When asked about her presence, McGhee noted, “I vaguely remember her being in the store. She may have come downstairs, but I do not remember her ever being allowed in the back room where the body was. She may have peeked in but I would not have let her become involved if she was in the room. She was a nurse at the hospital. Paramedics were a relatively new phenomenon at the time, especially in Northern Michigan. Many nurses, this woman included, were opposed to paramedics performing ECG’s, starting IV’s, giving medications, and other advanced procedures we are trained to perform in the pre-hospital setting. She was not a big supporter of the EMS system in Osceola County.”
Officer Finkbeiner advised Detective Pratt that a store employee, Angie Tillie, “found the victim after she was missed for some time.”
From the initial MSP report:
“It was learned thru investigation that in addition to the police officers on the scene, ambulance employees, [the nurse who happened by], and Angie Tillie, who found the victim, the following people had entered the immediate area of where the victim was found, at least once, and some more than one time: John Engels, Store Manager; David Engels, Store Owner; Thomas Hawkins, a store patron; Dr. Earl Williams, Medical Examiner, and Chief Phillip Rathbun of the Reed City Police Department.”
Remember, the Reed City PD report does not mention Reed City Police Chief Phillip Rathbun’s presence at the scene, or when he arrived, unless that information is included in the redacted portions, in which case I would be curious as to why that would be.
“Identification of the victim was made by co-worker Angie Tillie, who found the body, and also Officer Finkbeiner, who personally knew the victim. Next of kin, Marion Fisher, who is the Reed City City Clerk (and Treasurer) and mother of the victim, was notified by the Reed City Police. Mrs. Fisher and James Nordstrom, City Manager, notified the victim’s husband, Alvin Roberson, at their residence.”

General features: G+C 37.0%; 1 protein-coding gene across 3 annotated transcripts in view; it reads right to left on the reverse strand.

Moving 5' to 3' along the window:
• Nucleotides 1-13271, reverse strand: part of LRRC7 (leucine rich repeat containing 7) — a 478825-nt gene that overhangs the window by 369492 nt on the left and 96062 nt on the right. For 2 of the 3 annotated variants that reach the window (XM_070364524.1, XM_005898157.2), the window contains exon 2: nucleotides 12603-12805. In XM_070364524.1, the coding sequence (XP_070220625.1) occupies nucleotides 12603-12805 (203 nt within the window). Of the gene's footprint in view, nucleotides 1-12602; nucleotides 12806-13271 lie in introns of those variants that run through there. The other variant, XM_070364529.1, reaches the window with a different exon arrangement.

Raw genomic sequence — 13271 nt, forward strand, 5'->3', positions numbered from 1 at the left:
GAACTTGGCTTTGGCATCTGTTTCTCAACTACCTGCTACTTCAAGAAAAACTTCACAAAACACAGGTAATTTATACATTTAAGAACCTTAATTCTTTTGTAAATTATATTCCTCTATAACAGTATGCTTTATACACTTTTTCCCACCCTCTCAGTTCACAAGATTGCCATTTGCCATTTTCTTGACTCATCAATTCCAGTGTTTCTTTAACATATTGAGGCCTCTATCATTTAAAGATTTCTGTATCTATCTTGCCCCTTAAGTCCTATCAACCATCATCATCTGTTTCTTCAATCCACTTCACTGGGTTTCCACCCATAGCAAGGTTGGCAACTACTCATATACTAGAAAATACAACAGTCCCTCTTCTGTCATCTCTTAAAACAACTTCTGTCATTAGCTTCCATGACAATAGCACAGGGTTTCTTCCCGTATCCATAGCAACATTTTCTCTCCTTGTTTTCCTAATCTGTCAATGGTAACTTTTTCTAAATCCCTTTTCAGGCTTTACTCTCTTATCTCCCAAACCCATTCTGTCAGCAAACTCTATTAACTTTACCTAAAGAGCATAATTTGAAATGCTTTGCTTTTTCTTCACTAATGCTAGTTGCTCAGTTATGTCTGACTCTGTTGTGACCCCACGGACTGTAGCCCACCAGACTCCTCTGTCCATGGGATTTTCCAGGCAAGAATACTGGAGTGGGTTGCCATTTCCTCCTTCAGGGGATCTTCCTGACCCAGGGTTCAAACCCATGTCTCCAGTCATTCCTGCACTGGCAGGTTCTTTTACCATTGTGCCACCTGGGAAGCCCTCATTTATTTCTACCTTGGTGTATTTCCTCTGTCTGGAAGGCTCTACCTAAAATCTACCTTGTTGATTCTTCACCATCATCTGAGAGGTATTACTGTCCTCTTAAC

Detective Southworth appears to have been sent on a number of tasks, including canvassing local businesses and interviewing Janette’s husband.
At the time of the murder, Ronald Goold owned The Buckboard Bar, having purchased it from Ivan Youngs and his family. He eventually sold it back to Ivan, months after the murder. The bar itself is directly next door to the Gambles store on the side that had recently been expanded into. I spoke to him briefly and he was kind enough to get me in touch with his daughter, Carrie Bevard, who was working at The Buckboard on the day of the murder. She recalls Detective Southworth hurrying into the bar that day with a couple other officers.
“There really aren’t any front windows on the building. I remember they came in suddenly and were emptying trash cans, going through the bathrooms... They didn’t say what they were doing at first, but I did have to unlock the basement door for them. We knew there was something going on, but did not know what.”
On the day of the murder business was slow, only a few regulars in the bar. Carrie said it was sometime after lunchtime.
“They told me there had been a murder next store and they needed to check my basement. I unlocked the basement door—it was padlocked—but I didn’t go down with them.”
Carrie said she rarely went down to the basement to begin with and then only to get extra mops or buckets.
“It was creepy.”